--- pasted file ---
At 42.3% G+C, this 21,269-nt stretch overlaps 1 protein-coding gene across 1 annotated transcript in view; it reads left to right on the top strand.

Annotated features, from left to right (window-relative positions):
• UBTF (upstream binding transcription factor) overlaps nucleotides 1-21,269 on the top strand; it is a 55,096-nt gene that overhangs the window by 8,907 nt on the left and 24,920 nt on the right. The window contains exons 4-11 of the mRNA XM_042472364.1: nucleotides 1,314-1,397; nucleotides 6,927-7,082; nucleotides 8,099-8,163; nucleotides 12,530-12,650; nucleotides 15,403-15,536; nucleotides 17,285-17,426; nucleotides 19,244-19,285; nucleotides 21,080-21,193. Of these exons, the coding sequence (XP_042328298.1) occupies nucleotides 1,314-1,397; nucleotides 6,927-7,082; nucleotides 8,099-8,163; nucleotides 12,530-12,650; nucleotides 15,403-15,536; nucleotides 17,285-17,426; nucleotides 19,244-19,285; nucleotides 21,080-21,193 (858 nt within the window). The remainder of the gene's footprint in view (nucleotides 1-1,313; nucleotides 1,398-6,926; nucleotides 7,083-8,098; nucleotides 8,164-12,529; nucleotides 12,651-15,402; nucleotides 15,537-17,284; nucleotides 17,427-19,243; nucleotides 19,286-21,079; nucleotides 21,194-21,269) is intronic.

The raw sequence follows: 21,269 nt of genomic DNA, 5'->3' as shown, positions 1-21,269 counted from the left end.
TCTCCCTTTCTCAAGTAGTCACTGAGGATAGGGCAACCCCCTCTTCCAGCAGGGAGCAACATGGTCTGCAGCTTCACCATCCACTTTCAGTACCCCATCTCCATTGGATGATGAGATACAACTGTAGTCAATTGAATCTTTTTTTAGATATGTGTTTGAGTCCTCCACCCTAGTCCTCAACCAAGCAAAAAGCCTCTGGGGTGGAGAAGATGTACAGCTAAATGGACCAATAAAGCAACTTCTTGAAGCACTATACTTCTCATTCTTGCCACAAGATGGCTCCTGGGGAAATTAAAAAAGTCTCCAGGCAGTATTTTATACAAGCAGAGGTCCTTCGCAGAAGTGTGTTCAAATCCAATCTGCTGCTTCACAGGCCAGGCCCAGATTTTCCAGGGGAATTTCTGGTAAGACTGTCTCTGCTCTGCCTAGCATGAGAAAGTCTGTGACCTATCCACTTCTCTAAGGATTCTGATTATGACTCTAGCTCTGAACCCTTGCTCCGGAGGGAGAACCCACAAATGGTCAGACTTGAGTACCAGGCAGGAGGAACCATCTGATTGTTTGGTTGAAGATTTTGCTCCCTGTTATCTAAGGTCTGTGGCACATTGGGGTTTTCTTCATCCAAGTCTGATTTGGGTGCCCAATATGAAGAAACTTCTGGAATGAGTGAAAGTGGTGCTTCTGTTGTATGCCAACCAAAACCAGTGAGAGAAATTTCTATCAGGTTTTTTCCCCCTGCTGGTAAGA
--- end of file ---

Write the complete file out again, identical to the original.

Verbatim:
At 42.3% G+C, this 21,269-nt stretch overlaps 1 protein-coding gene across 1 annotated transcript in view; it reads left to right on the top strand.

Annotated features, from left to right (window-relative positions):
• UBTF (upstream binding transcription factor) overlaps nucleotides 1-21,269 on the top strand; it is a 55,096-nt gene that overhangs the window by 8,907 nt on the left and 24,920 nt on the right. The window contains exons 4-11 of the mRNA XM_042472364.1: nucleotides 1,314-1,397; nucleotides 6,927-7,082; nucleotides 8,099-8,163; nucleotides 12,530-12,650; nucleotides 15,403-15,536; nucleotides 17,285-17,426; nucleotides 19,244-19,285; nucleotides 21,080-21,193. Of these exons, the coding sequence (XP_042328298.1) occupies nucleotides 1,314-1,397; nucleotides 6,927-7,082; nucleotides 8,099-8,163; nucleotides 12,530-12,650; nucleotides 15,403-15,536; nucleotides 17,285-17,426; nucleotides 19,244-19,285; nucleotides 21,080-21,193 (858 nt within the window). The remainder of the gene's footprint in view (nucleotides 1-1,313; nucleotides 1,398-6,926; nucleotides 7,083-8,098; nucleotides 8,164-12,529; nucleotides 12,651-15,402; nucleotides 15,537-17,284; nucleotides 17,427-19,243; nucleotides 19,286-21,079; nucleotides 21,194-21,269) is intronic.

The raw sequence follows: 21,269 nt of genomic DNA, 5'->3' as shown, positions 1-21,269 counted from the left end.
TCTCCCTTTCTCAAGTAGTCACTGAGGATAGGGCAACCCCCTCTTCCAGCAGGGAGCAACATGGTCTGCAGCTTCACCATCCACTTTCAGTACCCCATCTCCATTGGATGATGAGATACAACTGTAGTCAATTGAATCTTTTTTTAGATATGTGTTTGAGTCCTCCACCCTAGTCCTCAACCAAGCAAAAAGCCTCTGGGGTGGAGAAGATGTACAGCTAAATGGACCAATAAAGCAACTTCTTGAAGCACTATACTTCTCATTCTTGCCACAAGATGGCTCCTGGGGAAATTAAAAAAGTCTCCAGGCAGTATTTTATACAAGCAGAGGTCCTTCGCAGAAGTGTGTTCAAATCCAATCTGCTGCTTCACAGGCCAGGCCCAGATTTTCCAGGGGAATTTCTGGTAAGACTGTCTCTGCTCTGCCTAGCATGAGAAAGTCTGTGACCTATCCACTTCTCTAAGGATTCTGATTATGACTCTAGCTCTGAACCCTTGCTCCGGAGGGAGAACCCACAAATGGTCAGACTTGAGTACCAGGCAGGAGGAACCATCTGATTGTTTGGTTGAAGATTTTGCTCCCTGTTATCTAAGGTCTGTGGCACATTGGGGTTTTCTTCATCCAAGTCTGATTTGGGTGCCCAATATGAAGAAACTTCTGGAATGAGTGAAAGTGGTGCTTCTGTTGTATGCCAACCAAAACCAGTGAGAGAAATTTCTATCAGGTTTTTTCCCCCTGCTGGTAAGA